One of the world's leading experts in forensic anthropology has said she is "more than a little embarrassed" to receive a Damehood for services to her profession.

Professor Sue Black, 55, who has helped secure convictions in several of the UK's most high-profile criminal cases, said she was also "deeply honoured" by the recognition in the Queen's Birthday Honours.

Currently director of the Centre for Anatomy and Human Identification at Dundee University, Ms Black's forensic expertise helped to convict Scotland's largest paedophile ring in 2009, as well as one of Britain's worst paedophiles Richard Huckle who was given 23 life sentences earlier this week for abusing up to 200 children.

She leads a team which has developed new forensic techniques including identification of child abusers through vein and skin patterns.

She said: "I am deeply honoured to receive a Damehood, and frankly more than a little embarrassed.

"We do not do this kind of work at Dundee to receive honours, we are absolutely committed to providing the best education in forensic science and using our research to provide the tools and techniques which can best-serve criminal investigations, historical cases and mass events such as natural disasters. At Dundee, we are among the world leaders in this field.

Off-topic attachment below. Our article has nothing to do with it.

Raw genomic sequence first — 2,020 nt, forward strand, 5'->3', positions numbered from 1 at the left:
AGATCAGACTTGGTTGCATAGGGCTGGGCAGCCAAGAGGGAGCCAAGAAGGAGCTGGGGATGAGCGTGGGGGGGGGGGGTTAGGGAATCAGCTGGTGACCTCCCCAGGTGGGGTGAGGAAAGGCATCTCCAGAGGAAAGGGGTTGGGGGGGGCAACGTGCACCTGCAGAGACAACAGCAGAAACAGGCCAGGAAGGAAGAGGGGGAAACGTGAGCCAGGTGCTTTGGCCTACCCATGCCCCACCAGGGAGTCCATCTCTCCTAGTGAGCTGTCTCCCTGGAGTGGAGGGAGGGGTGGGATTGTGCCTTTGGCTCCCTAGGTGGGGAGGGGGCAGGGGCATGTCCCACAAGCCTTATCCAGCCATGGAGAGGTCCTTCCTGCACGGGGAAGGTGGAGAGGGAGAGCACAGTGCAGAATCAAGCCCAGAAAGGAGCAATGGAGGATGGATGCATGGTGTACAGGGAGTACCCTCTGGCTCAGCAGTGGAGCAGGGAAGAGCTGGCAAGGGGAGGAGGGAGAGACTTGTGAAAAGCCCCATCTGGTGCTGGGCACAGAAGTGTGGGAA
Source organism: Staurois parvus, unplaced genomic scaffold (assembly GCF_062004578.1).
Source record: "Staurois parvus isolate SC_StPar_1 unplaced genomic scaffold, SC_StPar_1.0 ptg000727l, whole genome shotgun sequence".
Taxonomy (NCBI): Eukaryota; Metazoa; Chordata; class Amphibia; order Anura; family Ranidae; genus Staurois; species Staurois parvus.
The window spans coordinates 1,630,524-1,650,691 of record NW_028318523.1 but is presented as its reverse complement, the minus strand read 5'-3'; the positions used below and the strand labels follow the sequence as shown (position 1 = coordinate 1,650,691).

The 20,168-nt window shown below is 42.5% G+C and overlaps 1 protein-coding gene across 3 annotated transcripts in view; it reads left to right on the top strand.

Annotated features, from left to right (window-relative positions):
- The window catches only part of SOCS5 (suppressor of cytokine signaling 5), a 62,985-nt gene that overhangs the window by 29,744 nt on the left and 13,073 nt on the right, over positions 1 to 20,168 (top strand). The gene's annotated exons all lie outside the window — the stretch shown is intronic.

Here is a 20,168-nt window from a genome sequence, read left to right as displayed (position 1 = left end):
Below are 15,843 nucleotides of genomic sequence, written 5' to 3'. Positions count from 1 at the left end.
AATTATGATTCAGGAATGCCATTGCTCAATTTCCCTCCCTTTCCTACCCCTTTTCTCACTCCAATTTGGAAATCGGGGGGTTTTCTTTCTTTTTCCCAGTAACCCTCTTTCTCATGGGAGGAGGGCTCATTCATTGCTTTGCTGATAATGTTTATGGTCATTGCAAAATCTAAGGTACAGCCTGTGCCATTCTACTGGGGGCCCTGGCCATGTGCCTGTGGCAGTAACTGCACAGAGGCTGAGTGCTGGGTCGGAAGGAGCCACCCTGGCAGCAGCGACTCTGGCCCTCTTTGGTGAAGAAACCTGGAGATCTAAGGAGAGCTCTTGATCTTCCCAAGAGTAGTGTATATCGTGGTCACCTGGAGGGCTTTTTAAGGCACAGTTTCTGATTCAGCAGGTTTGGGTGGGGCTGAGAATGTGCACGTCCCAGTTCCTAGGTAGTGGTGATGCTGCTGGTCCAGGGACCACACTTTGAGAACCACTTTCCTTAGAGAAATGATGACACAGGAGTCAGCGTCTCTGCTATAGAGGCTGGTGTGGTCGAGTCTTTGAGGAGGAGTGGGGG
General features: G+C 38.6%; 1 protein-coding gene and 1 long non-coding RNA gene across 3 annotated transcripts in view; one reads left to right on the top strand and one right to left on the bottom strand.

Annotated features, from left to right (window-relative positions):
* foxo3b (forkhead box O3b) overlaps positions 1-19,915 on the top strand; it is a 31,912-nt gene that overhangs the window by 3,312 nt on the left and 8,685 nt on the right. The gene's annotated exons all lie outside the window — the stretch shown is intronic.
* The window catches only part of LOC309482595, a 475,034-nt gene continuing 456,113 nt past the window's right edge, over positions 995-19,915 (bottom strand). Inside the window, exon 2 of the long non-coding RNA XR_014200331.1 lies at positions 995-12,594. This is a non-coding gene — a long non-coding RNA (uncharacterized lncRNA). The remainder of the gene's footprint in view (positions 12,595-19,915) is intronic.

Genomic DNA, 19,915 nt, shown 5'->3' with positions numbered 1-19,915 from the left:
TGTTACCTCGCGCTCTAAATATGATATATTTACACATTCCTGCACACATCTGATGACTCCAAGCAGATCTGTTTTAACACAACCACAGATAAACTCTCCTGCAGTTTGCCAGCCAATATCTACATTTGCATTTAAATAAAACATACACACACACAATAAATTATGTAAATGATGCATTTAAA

"However, it is certainly always encouraging for me and the forensics team here at Dundee to receive recognition because everything we do reflects on the team."

Ms Black, originally from Inverness, was awarded an OBE in 2001 for services to forensic anthropology in Kosovo where she headed the British forensic team's exhumation of mass graves, helping families recover the remains of loved ones.

She has also been deployed to help with disaster victim identification in major events such as the Asian tsunami in 2004 and is founder of the British Association of Human Identification.